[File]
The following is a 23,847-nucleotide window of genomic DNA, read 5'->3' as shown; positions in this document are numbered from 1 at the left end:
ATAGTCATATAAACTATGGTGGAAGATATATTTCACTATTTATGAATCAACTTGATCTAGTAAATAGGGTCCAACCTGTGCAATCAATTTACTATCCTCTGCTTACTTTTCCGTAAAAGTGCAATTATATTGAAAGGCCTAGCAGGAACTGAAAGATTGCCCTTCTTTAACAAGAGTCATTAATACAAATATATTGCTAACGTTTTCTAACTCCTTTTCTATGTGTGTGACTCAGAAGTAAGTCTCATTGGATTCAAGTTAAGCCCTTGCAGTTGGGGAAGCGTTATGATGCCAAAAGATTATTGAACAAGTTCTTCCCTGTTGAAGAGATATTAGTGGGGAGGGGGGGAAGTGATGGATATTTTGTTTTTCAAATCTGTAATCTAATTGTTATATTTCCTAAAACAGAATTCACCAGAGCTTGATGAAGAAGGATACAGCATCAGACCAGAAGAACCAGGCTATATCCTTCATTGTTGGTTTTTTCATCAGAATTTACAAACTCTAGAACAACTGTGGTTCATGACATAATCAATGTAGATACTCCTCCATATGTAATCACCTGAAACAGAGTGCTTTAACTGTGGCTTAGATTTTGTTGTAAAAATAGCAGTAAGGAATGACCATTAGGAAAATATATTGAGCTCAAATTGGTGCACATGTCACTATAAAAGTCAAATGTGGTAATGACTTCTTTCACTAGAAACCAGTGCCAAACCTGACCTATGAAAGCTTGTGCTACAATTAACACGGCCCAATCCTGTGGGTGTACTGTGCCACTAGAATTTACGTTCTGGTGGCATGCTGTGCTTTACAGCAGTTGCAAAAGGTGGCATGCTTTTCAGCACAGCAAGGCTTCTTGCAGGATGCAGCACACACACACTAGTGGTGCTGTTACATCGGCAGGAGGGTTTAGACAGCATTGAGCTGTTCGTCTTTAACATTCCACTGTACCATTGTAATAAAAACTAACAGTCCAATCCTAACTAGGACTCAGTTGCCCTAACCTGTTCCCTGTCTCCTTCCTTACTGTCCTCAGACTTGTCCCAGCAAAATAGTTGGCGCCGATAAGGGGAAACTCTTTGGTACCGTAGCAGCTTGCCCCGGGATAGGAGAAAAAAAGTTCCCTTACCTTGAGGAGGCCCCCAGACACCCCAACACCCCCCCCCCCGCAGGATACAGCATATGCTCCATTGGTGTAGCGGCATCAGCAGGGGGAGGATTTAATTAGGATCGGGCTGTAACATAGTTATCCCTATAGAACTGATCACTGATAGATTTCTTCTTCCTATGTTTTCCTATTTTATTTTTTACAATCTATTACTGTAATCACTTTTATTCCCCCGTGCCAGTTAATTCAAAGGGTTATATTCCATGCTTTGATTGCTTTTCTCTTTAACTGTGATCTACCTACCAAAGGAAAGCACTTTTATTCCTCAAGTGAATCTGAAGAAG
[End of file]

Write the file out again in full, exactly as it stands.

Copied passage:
The following is a 23,847-nucleotide window of genomic DNA, read 5'->3' as shown; positions in this document are numbered from 1 at the left end:
ATAGTCATATAAACTATGGTGGAAGATATATTTCACTATTTATGAATCAACTTGATCTAGTAAATAGGGTCCAACCTGTGCAATCAATTTACTATCCTCTGCTTACTTTTCCGTAAAAGTGCAATTATATTGAAAGGCCTAGCAGGAACTGAAAGATTGCCCTTCTTTAACAAGAGTCATTAATACAAATATATTGCTAACGTTTTCTAACTCCTTTTCTATGTGTGTGACTCAGAAGTAAGTCTCATTGGATTCAAGTTAAGCCCTTGCAGTTGGGGAAGCGTTATGATGCCAAAAGATTATTGAACAAGTTCTTCCCTGTTGAAGAGATATTAGTGGGGAGGGGGGGAAGTGATGGATATTTTGTTTTTCAAATCTGTAATCTAATTGTTATATTTCCTAAAACAGAATTCACCAGAGCTTGATGAAGAAGGATACAGCATCAGACCAGAAGAACCAGGCTATATCCTTCATTGTTGGTTTTTTCATCAGAATTTACAAACTCTAGAACAACTGTGGTTCATGACATAATCAATGTAGATACTCCTCCATATGTAATCACCTGAAACAGAGTGCTTTAACTGTGGCTTAGATTTTGTTGTAAAAATAGCAGTAAGGAATGACCATTAGGAAAATATATTGAGCTCAAATTGGTGCACATGTCACTATAAAAGTCAAATGTGGTAATGACTTCTTTCACTAGAAACCAGTGCCAAACCTGACCTATGAAAGCTTGTGCTACAATTAACACGGCCCAATCCTGTGGGTGTACTGTGCCACTAGAATTTACGTTCTGGTGGCATGCTGTGCTTTACAGCAGTTGCAAAAGGTGGCATGCTTTTCAGCACAGCAAGGCTTCTTGCAGGATGCAGCACACACACACTAGTGGTGCTGTTACATCGGCAGGAGGGTTTAGACAGCATTGAGCTGTTCGTCTTTAACATTCCACTGTACCATTGTAATAAAAACTAACAGTCCAATCCTAACTAGGACTCAGTTGCCCTAACCTGTTCCCTGTCTCCTTCCTTACTGTCCTCAGACTTGTCCCAGCAAAATAGTTGGCGCCGATAAGGGGAAACTCTTTGGTACCGTAGCAGCTTGCCCCGGGATAGGAGAAAAAAAGTTCCCTTACCTTGAGGAGGCCCCCAGACACCCCAACACCCCCCCCCCCGCAGGATACAGCATATGCTCCATTGGTGTAGCGGCATCAGCAGGGGGAGGATTTAATTAGGATCGGGCTGTAACATAGTTATCCCTATAGAACTGATCACTGATAGATTTCTTCTTCCTATGTTTTCCTATTTTATTTTTTACAATCTATTACTGTAATCACTTTTATTCCCCCGTGCCAGTTAATTCAAAGGGTTATATTCCATGCTTTGATTGCTTTTCTCTTTAACTGTGATCTACCTACCAAAGGAAAGCACTTTTATTCCTCAAGTGAATCTGAAGAAG